Having secured the night before securing our house, Anything Goes is now two nights in (next one tomorrow) and is growing in both confidence and audience numbers. Our weekly show in the upstairs room of funky cocktail bar Isaac's looks and feels very much like Bear Jokes at Pub on the Park with its sofas, cosy dimensions and all important disco light. Most of the acts so far have travelled in from Manchester and beyond but last week a young local delivered his first ever five minutes and truly smashed it as far as spontaneous debuts go.

Yesterday kicked off things officially for our own act with confirmation that we're booked to perform at the Leicester Fringe next February in the cavernous back room of O'Neill's. Full stage, 80 seats and banging PA included - "99 (First World) Problems" is going to be immense.

That evening we also took fifteen minutes to Liverpool for Hot Water Comedy. The comedy kings of the city, since I last performed for them over two years ago in an adopted hotel suite they've opened two dedicated venues and are packing them in. Seel Street's room is everything a club should be and the staff were brilliant, friendly and professional. Thanks to it's notoriety most of the acts on the bill had travelled in for the show, two from Southend only trumped by another who'd flown in from Ireland. Being the sole musical comedy act, and a somewhat zany one at that, in a lineup of standup can always go two ways but the crowd warmed to us and couldn't get enough of Anna J's surly ways. As the venue manager put it, "I've never seen anything like your act, it's funny and completely mad." One for the press release.

As the way things always work at shows we also got to know some other acts and chatted with the affable Adam Hughes - who showed us the near-secret shisha bar above the venue and invited us to perform at his own nights in Blackburn and Skipton sometime. Looking forward to those!

Monday, 27 August 2018

The Fringe Run 2018

2018 was my third fringe and the first officially as a double act with Anna J in First World Problems. We changed promoter (from PBH to Laughing Horse), found ourselves in a prestigious central location (Espionage) and delivered 25 shows of First World Problems in 25 days - the first (and probably last) time with no days off. 

Add to that 22 days MCing Clash of the Tight Tens (thanks to Sonia Aste for taking on Wednesdays and giving me a lie-in) and 25 guests spots (thanks to Simon Caine, Woodstock Taylor, Dave Nattris, Paul Richards and "Trevor Feelgood" for those) and it was certainly a busy month.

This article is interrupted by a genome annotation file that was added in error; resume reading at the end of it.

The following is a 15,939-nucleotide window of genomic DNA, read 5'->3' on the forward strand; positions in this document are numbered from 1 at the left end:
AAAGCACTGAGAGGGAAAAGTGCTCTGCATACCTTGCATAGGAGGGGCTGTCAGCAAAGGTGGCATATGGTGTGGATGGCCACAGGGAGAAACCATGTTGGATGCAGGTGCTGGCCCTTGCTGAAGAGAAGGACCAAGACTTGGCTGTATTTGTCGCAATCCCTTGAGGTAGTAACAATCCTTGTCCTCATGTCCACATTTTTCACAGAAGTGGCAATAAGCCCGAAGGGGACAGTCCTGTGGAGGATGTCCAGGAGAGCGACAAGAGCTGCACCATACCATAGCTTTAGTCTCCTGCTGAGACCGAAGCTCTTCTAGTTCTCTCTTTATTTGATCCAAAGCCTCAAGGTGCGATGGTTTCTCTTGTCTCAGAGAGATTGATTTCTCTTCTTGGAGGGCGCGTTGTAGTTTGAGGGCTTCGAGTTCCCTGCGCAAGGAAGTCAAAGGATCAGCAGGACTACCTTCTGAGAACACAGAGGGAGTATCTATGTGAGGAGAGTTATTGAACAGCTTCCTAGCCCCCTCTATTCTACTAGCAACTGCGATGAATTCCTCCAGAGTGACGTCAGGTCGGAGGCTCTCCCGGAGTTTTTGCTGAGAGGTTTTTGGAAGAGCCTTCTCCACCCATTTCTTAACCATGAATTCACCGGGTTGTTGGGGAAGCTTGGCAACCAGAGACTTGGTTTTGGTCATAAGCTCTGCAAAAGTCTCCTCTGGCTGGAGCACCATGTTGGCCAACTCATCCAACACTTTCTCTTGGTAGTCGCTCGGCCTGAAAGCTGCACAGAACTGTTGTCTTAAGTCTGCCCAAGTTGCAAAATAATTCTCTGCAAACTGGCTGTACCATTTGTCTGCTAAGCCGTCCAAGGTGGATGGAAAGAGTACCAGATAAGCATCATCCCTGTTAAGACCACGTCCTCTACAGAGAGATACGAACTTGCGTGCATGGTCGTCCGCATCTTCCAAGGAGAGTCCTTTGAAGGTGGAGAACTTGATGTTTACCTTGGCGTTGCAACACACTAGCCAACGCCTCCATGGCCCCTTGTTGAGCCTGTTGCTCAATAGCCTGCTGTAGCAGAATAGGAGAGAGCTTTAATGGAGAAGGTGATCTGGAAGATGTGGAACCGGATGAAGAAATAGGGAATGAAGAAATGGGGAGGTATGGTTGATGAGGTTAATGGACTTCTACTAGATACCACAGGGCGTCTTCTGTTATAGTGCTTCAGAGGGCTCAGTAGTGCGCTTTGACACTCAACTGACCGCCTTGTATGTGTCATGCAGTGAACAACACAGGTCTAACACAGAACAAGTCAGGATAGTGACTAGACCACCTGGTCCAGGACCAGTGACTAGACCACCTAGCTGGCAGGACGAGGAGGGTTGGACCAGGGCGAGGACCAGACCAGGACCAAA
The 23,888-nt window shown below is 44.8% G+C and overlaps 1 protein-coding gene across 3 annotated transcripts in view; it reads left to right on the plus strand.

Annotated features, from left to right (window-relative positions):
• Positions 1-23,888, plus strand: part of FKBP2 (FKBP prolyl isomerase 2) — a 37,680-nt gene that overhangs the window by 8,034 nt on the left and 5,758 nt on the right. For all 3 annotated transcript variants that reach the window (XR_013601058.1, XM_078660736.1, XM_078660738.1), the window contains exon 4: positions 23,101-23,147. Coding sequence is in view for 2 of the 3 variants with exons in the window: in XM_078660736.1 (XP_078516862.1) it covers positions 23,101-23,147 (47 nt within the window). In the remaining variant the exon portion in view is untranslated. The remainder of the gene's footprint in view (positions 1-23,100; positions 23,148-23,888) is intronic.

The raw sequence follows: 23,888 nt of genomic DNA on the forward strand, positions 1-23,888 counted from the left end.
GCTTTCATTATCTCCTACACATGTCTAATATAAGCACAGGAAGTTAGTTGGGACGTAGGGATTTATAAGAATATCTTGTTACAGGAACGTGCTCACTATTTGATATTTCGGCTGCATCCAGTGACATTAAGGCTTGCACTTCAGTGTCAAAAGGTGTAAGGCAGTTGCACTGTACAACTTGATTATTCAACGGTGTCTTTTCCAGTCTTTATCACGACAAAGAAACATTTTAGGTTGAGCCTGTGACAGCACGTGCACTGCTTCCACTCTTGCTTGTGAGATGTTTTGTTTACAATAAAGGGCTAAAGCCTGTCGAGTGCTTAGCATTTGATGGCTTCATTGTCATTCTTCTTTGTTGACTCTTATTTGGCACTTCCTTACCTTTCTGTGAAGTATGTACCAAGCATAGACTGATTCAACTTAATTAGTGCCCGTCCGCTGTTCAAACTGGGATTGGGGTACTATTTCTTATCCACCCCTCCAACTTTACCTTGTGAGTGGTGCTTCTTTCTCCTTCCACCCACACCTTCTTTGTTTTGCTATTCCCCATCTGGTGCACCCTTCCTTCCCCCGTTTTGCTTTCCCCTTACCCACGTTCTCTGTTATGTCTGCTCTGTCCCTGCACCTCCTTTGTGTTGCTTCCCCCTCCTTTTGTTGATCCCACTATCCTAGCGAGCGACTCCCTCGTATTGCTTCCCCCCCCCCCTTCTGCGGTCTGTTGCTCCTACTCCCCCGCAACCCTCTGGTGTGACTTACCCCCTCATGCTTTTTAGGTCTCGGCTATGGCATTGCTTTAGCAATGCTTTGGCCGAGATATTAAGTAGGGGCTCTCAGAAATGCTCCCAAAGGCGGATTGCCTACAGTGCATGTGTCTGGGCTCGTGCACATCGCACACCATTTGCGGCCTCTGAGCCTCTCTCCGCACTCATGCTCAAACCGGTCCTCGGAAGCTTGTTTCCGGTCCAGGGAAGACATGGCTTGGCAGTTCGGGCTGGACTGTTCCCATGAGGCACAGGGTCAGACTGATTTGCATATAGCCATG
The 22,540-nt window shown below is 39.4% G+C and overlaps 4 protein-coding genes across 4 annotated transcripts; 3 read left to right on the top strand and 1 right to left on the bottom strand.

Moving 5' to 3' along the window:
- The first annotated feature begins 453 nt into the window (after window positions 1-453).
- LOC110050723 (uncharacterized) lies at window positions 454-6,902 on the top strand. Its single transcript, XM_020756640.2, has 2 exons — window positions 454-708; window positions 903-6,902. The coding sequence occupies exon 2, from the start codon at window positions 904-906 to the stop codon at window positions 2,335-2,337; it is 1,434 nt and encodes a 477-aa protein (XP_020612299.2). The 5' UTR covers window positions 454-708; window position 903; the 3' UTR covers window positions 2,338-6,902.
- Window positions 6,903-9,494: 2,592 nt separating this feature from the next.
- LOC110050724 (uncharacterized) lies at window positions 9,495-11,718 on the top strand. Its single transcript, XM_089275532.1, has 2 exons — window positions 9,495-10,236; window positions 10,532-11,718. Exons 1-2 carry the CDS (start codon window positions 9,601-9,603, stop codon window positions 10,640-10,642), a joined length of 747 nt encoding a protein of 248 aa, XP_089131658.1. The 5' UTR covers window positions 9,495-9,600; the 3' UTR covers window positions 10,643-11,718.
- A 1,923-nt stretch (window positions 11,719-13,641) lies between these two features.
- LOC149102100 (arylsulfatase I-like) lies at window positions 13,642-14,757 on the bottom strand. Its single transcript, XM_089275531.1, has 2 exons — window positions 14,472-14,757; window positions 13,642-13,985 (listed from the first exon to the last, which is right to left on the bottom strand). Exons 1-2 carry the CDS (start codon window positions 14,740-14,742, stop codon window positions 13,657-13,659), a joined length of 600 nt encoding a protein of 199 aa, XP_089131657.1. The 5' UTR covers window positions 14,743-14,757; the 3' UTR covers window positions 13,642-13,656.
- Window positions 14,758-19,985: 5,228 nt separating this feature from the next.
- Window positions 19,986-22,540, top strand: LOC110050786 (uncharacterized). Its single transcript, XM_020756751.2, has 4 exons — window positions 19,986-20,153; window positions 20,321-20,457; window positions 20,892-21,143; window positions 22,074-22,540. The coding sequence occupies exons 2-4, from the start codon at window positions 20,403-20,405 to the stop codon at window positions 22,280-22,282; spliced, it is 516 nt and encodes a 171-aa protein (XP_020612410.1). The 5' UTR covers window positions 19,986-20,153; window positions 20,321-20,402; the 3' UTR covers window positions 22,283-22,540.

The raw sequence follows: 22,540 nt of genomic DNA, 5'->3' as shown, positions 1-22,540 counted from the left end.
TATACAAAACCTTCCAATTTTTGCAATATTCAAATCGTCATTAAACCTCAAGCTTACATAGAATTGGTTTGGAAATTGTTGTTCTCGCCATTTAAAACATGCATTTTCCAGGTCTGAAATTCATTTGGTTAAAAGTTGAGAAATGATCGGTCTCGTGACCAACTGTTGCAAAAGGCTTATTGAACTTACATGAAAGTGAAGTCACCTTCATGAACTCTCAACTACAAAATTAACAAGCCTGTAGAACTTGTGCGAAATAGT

So how did we do and how did we achieve it? As is now becoming something of a tradition, here's the breakdown...

First World Problems
Where: Espionage (Kasbar Room)
When: 2:45pm every day, Aug 2-26
Total attendance: 628 
Total donations: £1,217

A musical comedy of fist pumping therapy for modern living where the audience join in as part of the crew. The big change from last year was the introduction of a proper narrative and a much bigger role for Anna J, who now sings parts of the songs, carries much of the narrative and mixes it up with the audience to keep them constantly engaged. The show is now very much a double act.

We had modest expectations for this but these were blown to bits within days of the run starting. In a room that seated 30 (+ some space for standing) we had between 25 and 45 crew members in on 17 of these days. For the remainder, numbers were still decent for midweek and the donations were solid throughout - with a big bonus on the final day.


Early on in the run Mumble Comedy came and reviewed the show and awarded us four stars. We added this to our posters in the venue to entice people in. Mid-run this was joined by a very positive review in Fringepig, who recommended us as a show "to be first in the queue for." How much these reviews actually contributed to our numbers will forever remain a mystery but I look into this further at the end of this post.

Clash of the Tight Tens
Where: Espionage (Kasbar Room)
When: 12:15pm every day, Aug 2-26
Total attendance: 749
Total donations: £1,476

A variety show of stand-up, sketch and musical comedy. Every day five acts performed ten minute tasters of their full run shows at this lunchtime showcase. I MC'd every day except Wednesdays when Sonia Aste stepped in to give me a lie-in. Pretty much unchanged from last year, the lunchtime slot worked in its favour with many people making it the first thing to see and there were more than a few people who came several days in a row as the bill rotated. I expected the show to do well thanks to the quality of acts I had on board but it exceeded those expectations much in the same way as FWP.

Of the 25 shows, 18 had 25 or more people in the room. The remainder always provided solid audiences for the acts involved with just two shows under 15 and none under 10.


Fringe Economics
With a total income of £2,693 you'd be forgiven for thinking we were rolling in cash after the run. However, once accommodation (£2,138), registration for the official programme (£295 x 2), print and online marketing (£185), payment to Laughing Horse (a very reasonable £100 x 2) and flyers/posters (£112) are taken into account we actually returned a loss of £661 - not including at least £1000 spent during the fringe itself on food, drink and tickets (very modest when you consider there are two of us.) 

Next year we'll book accommodation earlier with a view to halving this whacking cost. Elsewhere there aren't any easy savings to make. Therefore, our priorities for 2019 will be to ensure more bums on seats and more donations per bum. £2 per person is generally recognised to be the average donation at a free fringe show and given we hit this the challenge is not inconsiderable.

So what can I share with you that may be of some use should you be considering taking your own show up there in 2019. Well, this seems like a good idea:

What Got People In: The Top 7 Reasons

1. The Show Itself